Medicated wipes containing chlorhexidine can effectively remove bacteria and yeast, cleansing and aiding in the healing of skin infections. These wipes offer an antimicrobial, antifungal, and antiseptic solution that is both easy to use and convenient compared to liquid treatments.


Seek veterinary advice for your dog’s hot spots

Hot spots can significantly discomfort your dog, requiring sensitive care and treatment. Additionally, there are preventative measures to safeguard your dog from developing hot spots.

It’s crucial to continue any prescribed treatment to avoid recurrence. By working closely with your veterinarian, your dog can swiftly recover and return to his usual self.



Managing hot spots on dogs demands a comprehensive approach that includes both prevention and treatment. Through regular grooming, dietary management with Omega-3 fatty acids, and prompt medical attention for any skin irritations, owners can significantly reduce the risk of these painful lesions.

Should hot spots occur, immediate and careful treatment involving cleaning, medicating, and possibly employing an E-collar is essential to alleviate discomfort and prevent further complications.

By understanding the causes, recognizing the symptoms early, and adhering to the recommended management strategies, you can ensure your dog remains comfortable and healthy, avoiding the distress associated with hot spots.

Collaboration with your veterinarian is key to effectively addressing and preventing hot spots, ensuring your furry friend’s wellbeing and happiness.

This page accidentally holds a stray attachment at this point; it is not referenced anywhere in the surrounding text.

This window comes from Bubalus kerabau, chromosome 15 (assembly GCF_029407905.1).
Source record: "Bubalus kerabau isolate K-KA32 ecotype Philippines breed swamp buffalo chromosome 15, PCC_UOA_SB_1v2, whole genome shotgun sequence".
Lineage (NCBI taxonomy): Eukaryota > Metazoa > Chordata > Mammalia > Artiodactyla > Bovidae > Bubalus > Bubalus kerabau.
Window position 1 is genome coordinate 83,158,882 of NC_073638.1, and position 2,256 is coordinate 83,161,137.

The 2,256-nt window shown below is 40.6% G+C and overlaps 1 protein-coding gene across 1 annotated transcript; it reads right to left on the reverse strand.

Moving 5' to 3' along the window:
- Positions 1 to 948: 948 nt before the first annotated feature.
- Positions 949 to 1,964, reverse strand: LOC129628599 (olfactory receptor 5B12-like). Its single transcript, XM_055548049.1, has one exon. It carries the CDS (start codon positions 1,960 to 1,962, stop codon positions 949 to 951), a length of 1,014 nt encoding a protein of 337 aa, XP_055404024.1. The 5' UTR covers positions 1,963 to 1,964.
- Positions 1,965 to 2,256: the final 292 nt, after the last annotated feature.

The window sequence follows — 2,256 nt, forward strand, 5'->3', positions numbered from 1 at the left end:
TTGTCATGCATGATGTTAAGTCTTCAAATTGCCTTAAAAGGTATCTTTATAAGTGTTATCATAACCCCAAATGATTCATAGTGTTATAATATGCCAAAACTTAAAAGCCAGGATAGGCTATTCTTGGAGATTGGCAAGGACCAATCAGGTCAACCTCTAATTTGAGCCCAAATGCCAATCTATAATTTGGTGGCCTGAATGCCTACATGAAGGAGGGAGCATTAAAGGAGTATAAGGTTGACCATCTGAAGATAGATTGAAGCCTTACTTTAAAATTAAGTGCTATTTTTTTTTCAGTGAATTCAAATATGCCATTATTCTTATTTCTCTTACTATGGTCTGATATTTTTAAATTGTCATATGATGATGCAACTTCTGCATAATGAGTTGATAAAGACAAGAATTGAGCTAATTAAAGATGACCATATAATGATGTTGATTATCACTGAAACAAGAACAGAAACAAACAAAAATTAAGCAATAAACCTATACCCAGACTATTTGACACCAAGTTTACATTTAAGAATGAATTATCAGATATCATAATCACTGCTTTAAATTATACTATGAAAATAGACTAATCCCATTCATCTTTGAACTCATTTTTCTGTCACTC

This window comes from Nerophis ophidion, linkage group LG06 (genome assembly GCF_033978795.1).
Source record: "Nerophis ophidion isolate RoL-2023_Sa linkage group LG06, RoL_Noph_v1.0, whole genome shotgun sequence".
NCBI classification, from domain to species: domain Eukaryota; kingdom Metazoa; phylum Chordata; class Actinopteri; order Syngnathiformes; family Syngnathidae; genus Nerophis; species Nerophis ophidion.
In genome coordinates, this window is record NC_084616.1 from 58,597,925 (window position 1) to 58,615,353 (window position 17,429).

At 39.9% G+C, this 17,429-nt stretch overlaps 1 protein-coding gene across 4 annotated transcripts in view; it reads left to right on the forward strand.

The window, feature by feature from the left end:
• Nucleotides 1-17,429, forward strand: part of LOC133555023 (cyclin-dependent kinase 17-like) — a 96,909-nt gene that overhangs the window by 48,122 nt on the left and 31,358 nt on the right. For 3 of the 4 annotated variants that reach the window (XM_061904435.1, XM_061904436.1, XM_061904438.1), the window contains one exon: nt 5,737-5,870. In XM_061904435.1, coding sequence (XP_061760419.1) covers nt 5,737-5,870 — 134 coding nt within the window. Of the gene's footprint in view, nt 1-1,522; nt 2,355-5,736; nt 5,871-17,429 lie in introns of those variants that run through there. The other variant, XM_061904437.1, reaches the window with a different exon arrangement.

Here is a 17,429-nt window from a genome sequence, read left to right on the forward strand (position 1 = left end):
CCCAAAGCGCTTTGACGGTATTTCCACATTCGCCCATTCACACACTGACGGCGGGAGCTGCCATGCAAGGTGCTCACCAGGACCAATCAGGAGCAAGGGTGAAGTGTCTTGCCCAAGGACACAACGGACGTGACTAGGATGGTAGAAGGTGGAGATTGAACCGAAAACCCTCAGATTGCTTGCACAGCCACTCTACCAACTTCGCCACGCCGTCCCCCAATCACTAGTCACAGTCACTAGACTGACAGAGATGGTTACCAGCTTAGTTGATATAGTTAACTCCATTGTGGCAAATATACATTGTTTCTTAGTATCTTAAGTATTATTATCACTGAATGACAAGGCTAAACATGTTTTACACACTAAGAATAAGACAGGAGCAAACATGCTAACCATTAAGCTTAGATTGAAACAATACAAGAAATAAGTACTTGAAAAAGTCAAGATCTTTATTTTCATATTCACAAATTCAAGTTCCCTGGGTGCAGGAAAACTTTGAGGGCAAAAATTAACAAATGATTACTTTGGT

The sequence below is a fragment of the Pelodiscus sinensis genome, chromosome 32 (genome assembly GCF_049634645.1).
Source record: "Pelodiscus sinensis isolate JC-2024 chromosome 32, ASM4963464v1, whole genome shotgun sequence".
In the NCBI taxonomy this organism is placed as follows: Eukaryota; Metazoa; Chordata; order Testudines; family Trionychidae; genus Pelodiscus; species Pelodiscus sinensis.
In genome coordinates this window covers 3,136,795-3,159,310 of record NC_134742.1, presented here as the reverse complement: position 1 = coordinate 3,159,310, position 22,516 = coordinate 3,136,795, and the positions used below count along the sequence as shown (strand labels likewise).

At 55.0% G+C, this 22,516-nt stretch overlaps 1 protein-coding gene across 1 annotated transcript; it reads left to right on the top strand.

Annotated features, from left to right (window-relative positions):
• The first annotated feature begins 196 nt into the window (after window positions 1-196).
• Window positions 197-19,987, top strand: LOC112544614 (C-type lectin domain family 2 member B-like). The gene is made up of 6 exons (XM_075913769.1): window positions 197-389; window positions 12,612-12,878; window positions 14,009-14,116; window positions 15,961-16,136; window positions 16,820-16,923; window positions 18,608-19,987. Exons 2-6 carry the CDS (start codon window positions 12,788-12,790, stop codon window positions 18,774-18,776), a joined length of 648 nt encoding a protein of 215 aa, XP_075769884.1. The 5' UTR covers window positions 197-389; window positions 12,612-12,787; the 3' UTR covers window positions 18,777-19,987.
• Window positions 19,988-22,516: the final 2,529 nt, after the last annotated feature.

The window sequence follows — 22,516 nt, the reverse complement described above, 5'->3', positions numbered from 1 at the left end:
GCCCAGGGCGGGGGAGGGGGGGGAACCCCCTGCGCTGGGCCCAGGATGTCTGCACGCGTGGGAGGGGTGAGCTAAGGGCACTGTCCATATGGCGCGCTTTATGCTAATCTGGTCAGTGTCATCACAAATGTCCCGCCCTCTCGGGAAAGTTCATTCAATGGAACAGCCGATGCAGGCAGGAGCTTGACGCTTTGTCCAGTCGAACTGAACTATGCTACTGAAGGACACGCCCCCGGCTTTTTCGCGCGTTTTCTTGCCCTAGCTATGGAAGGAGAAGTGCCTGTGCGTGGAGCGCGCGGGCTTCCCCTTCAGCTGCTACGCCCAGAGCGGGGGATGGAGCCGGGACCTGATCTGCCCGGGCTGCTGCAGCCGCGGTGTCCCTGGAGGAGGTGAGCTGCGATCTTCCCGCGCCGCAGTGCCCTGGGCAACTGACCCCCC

What steps can I take to prevent my dog from developing hot spots?
To prevent hot spots, maintain good hygiene through regular grooming, keep your dog dry after swimming or bathing, manage parasites with veterinary help, and incorporate Omega-3 fatty acids into your dog’s diet to strengthen their skin barrier against allergens and infections.

How can I identify if my dog has hot spots and when should I consult a vet?
Hot spots appear as raw, sore patches that may be swollen, red, and hairless, sometimes oozing fluid or pus. If your dog persistently licks, bites, or scratches an area, or if you notice any of these symptoms, it’s important to consult a vet for a proper diagnosis and treatment plan.

Are certain dog breeds more susceptible to hot spots, and why?
Yes, breeds with long hair are more susceptible to hot spots due to less air circulation reaching their skin, which can foster moist conditions conducive to the development of hot spots. Regular grooming and skin care are crucial for these breeds.

What are the most common triggers of hot spots in dogs?
Common triggers include fleas or mites, food allergies, insect bites or stings, ear infections, neglected grooming, and environmental factors such as hot, humid weather. Identifying and addressing these triggers is key to managing and preventing hot spots.

Can hot spots on dogs lead to more serious health issues if left untreated?
Yes, without timely treatment, hot spots can rapidly grow in size and severity, potentially leading to more significant infections. It’s crucial to treat hot spots promptly to prevent complications and ensure your dog’s comfort and health.